The queen of playing mean onscreen, Anne Ramsey hailed from a blueblood family and enjoyed a distinguished theatrical career, founding the Theatre of the Living Arts with her husband Logan Ramsey. Beg...
TV debut, "The Third Girl From the Left", an ABC TV-movie that also marked the TV-movie debuts of Tony Curtis and Kim Novak
Had part of her tongue removed during throat cancer surgery (date approximate)
Moved to L.A. with her husband in the mid-1980s
Co-founded (with Logan Ramsey) the Theatre of the Living Arts in Philadelphia
Joined the Cherry Lane Theatre in NYC
Raised in suburban New York and Connecticut
Last film appearance, "Meet the Hollowheads"
Attended Rosemary Hall, an exclusive girls' school in Connecticut; began performing on stage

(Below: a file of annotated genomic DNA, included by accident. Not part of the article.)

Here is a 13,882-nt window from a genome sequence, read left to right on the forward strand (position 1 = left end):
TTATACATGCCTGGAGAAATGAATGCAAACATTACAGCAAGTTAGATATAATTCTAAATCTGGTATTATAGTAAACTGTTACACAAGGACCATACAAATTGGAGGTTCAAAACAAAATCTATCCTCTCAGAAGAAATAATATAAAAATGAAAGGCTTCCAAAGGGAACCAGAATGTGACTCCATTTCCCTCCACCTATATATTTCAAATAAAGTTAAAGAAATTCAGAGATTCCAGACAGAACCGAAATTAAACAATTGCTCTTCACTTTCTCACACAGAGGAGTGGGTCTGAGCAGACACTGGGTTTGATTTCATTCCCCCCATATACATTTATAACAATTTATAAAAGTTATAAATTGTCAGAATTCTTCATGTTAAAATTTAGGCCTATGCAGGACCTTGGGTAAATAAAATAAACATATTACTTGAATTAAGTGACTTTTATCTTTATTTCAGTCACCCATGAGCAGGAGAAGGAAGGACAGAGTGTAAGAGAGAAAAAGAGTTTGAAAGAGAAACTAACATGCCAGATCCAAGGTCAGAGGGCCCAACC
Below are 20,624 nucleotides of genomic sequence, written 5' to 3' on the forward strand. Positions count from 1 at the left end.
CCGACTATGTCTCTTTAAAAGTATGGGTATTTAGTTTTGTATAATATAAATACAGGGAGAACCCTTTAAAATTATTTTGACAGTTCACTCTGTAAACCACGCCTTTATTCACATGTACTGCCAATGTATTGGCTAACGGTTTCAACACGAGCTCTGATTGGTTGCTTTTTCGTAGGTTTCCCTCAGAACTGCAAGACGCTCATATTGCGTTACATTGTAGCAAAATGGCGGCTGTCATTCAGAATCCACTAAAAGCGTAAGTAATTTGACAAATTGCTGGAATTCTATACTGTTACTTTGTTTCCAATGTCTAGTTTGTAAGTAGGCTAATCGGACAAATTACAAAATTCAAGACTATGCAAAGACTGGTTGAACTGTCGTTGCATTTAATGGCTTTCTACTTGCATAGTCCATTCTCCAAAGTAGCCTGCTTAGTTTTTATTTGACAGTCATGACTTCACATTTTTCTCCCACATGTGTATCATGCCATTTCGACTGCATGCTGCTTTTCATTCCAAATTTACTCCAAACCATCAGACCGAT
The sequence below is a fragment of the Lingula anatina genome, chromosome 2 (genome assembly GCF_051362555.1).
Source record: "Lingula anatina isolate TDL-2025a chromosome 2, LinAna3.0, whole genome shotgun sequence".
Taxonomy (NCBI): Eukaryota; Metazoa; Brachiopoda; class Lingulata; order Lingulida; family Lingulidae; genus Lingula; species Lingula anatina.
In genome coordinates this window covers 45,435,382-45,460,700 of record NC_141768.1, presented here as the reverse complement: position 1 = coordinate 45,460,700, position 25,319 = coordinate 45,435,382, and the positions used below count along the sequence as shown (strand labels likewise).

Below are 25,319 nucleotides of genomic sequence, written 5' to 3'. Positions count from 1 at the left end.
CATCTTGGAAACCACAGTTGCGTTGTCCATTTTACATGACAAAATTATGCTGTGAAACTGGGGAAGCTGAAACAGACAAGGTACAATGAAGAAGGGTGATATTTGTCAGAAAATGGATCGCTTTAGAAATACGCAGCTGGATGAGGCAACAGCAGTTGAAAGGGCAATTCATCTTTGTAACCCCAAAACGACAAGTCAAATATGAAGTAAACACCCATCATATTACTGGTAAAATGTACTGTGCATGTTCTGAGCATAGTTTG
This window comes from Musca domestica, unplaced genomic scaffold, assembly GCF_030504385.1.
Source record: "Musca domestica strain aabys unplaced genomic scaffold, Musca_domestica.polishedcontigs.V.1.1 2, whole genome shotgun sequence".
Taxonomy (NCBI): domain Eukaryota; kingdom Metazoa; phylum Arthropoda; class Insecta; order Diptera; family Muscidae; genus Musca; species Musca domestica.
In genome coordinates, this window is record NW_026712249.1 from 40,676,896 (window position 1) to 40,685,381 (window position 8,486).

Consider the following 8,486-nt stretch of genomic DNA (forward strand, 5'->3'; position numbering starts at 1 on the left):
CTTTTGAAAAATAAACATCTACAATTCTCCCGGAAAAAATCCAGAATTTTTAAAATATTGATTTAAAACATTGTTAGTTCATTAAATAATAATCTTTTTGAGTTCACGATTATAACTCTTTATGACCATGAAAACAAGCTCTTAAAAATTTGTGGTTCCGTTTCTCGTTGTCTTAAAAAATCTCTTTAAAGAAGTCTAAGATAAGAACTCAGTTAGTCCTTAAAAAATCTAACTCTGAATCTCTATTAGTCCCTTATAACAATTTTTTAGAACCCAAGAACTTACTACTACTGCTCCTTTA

Sent to a Shakespeare camp in Brattleboro, VT at age seven (date approximate)
Did guest shots on various TV shows including "Knight Rider", "ALF", and "Night Court"
Wrote about food for The New York Times
Decided to act after seeing "The Petrified Forest" with her father at age four (date approximate)
Appeared in various LA productions including "Vision of Keroucac", "The Threepenny Opera", and "Persons Unclaimed"
Memorized "Twelfth Night" and "As You Like It"; acted out each part at home for anyone who would watch
Major feature supporting role, Mama Fratelli in the popular children's adventure, "The Goonies"
Appeared Off-Broadway in Gertrude Stein's "Dr. Faustus Lights the Lights"
Performed summer stock in Maine; met her future husband Logan Ramsey
Performed signature role, as the ghastly mother of Danny DeVito in his "Throw Momma From the Train"; received an Oscar nomination as Best Supporting Actress
Feature debut, "The Sporting Club"